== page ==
So are you saying that you don't have access to computers? If not that is no big deal there is still plenty that you can do. Maybe you can set up stations? You can also find tons of lessons online. You can break a lesson into mini lessons and make it work over several weeks. I just friended you so if you need more help we can communicate that way. Let me know specifics and it may be easier for me to help you.
I am working on this very thing on my website right now. My lessons are designed for 35 minute class periods. I normally do stations in my classes. Visit Elementary Librarian and look for my updates on Facebook and Twitter! So far I've finished August and September. I'll be posting more about my plans in the next couple of weeks! Good luck.
Yavodka, This is a tricky one. I didn't realize you had to cram book checkout into class time. What I do with my stations is have students visit one station per week. In other words, they rotate to a different station the next time I see them (the next week) instead of the same day. So we'll work on the same 3 centers for an entire month.
It's the only way I can work more closely with the students and give them individual attention. Do you have an assistant that can handle book check in and out?
No I do not have an assistant. I usually try to make it easy by reading a picture book and doing a craft. However because some of my classes are so large its difficult. Plus, when you add that I pay for most/sometimes all of the supplies myself it gets hard. Especially, since I commute 54 miles each way to my job. I must admit that all of the advice I have been getting is helping. I'm just thinking of ways to incorporate the stations. I have 2 computers that work SLOWLY but I'm sure that I can do the stations thing.
You can do it! I know how frustrating this is for you. Is there any way you could get a parent volunteer to help with checkout? One way I buy myself a little time during checkout is to make barcode cards for the students so I don't have to be tethered to the computer. They can scan their own card and their own books. It's not perfect, but it does help a lot.
Can you apply for technology grants to get some more computers? I have 9 computers, so I usually make the computer one of my stations.
Hi Jocelyn, I like your idea of rotating stations once per visit. This will be my first year as a librarian - new school - new staff - new kids! I have each class for around 50 minutes, plenty of time to complete a lesson and check out books. I'd love to hear some of your station ideas.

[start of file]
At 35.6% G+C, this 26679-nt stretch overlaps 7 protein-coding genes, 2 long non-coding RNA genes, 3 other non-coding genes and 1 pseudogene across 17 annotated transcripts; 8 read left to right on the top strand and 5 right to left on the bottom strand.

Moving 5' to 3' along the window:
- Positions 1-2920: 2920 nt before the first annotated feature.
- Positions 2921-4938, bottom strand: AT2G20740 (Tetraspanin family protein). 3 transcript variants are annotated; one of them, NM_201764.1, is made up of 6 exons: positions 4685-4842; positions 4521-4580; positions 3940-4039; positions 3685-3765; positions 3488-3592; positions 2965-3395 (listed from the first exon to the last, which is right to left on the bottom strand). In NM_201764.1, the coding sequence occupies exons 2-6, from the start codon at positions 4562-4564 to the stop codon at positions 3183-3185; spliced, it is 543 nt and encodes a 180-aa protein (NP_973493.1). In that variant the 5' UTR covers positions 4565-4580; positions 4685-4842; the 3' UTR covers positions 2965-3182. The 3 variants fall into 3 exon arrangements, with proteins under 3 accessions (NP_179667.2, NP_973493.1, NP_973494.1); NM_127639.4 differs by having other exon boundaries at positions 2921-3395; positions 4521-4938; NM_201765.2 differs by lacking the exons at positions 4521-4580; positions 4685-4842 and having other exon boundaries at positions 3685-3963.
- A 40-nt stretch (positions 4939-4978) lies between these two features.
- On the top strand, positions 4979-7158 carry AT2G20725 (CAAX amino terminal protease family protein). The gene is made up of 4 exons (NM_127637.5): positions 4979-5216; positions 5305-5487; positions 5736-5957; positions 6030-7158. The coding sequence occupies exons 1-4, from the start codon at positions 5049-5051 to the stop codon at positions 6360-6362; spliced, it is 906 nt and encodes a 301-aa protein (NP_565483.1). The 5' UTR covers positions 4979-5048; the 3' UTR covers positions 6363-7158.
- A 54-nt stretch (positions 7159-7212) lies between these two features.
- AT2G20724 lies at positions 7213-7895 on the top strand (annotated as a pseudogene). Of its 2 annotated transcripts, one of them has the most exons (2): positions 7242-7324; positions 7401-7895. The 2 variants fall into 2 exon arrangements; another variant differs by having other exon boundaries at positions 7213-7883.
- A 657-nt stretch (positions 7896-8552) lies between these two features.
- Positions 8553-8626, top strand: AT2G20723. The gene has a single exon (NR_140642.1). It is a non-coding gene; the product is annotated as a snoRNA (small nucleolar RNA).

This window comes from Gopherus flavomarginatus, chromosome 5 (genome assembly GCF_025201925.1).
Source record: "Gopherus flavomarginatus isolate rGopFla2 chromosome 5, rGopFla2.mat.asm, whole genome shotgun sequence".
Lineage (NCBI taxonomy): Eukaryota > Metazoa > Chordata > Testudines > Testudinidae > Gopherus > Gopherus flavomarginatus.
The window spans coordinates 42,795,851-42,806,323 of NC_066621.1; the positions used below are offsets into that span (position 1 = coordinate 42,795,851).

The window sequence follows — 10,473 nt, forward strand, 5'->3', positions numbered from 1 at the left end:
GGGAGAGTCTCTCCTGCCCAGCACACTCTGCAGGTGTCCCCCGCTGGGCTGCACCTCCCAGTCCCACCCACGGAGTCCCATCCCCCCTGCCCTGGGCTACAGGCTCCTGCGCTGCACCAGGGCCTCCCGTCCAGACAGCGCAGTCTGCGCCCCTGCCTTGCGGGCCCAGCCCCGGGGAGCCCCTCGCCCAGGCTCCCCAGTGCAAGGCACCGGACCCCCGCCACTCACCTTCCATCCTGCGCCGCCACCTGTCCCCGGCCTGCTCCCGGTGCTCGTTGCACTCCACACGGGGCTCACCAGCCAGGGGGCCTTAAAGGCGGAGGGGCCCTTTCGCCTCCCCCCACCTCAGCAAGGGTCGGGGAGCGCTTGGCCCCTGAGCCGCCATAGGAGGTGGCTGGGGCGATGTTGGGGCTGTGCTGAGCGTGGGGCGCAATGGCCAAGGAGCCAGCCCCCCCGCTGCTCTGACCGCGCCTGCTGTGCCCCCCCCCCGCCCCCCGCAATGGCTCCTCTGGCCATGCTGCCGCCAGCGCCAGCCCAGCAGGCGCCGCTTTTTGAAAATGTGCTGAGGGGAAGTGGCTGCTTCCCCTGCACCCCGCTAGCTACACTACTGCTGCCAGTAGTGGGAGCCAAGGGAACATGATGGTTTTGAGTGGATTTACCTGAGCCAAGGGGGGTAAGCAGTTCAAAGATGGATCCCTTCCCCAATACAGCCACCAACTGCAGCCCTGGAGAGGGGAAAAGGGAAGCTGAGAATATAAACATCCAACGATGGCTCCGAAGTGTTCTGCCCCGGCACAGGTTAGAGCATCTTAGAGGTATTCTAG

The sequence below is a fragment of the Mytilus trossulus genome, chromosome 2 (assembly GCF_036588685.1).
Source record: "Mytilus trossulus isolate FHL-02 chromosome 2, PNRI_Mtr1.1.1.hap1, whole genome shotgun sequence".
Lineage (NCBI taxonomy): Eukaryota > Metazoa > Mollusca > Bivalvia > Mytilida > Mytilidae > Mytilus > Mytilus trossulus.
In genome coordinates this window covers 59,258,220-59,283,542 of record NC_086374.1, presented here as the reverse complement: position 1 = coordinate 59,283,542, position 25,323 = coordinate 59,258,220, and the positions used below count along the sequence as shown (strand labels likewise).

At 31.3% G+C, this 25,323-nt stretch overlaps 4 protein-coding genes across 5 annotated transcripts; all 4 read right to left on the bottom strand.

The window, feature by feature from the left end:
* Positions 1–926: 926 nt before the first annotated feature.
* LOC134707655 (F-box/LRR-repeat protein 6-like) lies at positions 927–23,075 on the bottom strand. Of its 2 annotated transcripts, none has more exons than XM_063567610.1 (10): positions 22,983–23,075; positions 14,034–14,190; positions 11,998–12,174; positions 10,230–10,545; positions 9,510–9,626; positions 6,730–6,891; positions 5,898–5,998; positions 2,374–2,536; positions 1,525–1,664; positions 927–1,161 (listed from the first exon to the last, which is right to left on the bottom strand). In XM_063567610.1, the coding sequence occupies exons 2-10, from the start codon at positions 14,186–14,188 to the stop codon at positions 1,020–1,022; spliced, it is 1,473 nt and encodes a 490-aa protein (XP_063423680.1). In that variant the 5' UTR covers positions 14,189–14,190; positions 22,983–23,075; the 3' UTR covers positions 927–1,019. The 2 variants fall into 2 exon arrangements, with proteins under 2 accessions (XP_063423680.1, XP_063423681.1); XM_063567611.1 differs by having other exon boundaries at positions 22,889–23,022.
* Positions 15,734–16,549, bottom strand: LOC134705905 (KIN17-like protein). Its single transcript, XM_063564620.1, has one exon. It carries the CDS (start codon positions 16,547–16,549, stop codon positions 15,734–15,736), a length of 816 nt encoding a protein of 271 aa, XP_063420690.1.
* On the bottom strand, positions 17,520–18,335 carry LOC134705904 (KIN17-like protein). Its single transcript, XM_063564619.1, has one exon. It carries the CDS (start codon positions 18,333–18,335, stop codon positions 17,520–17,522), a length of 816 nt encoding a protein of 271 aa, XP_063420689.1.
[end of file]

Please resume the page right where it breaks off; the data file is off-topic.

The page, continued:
Cindy, I usually do 3 stations. One of them is always a computer station, where we do a variety of activities related to the library. In another station, I try to review a skill we've already learned. In the 3rd station, I usually work with students on a new or unfamiliar skill.
The idea is for the students in the first two stations to be able to work independently (or with help from their peers) so that you can work with the third station.
I've done all kinds of stuff in my stations like standard pencil and paper work, sorting cards of sight words in ABC order, board games (for a behavior reward), dictionary practice, partner reading books, drawing a picture and describing a favorite part of a book, cutting out books and pasting them in the proper order on a shelf, etc.
Hope that gives you some ideas. :)
It's great information, thank you!
I know that this sounds dumb... but have students work on recalling beginning, middle, end of each story... You can do this verbally or have them illustrate it on paper. It fills a need for sequenceing storylines in English/LA standards and believe it or not... it is a hard skill for my K-2 students. Most of them get it by the middle of 2nd grade, but K and 1st... really have to work at it. If they are illustrating the storyline then you can call them up a few at a time to check out.
Absolutely, I forgot the obvious!!! That is challenging for my students as well! Another good one is to go through: setting; characters; problem; solution; summary; main idea; lesson/moral. You can also make a story cube. Have the kids roll a 5x5 (approx.) cardboard box & you can label ea. side with setting, main character, etc. They can sit in a large circle on the floor and roll it to come up with the answers. They love doing this!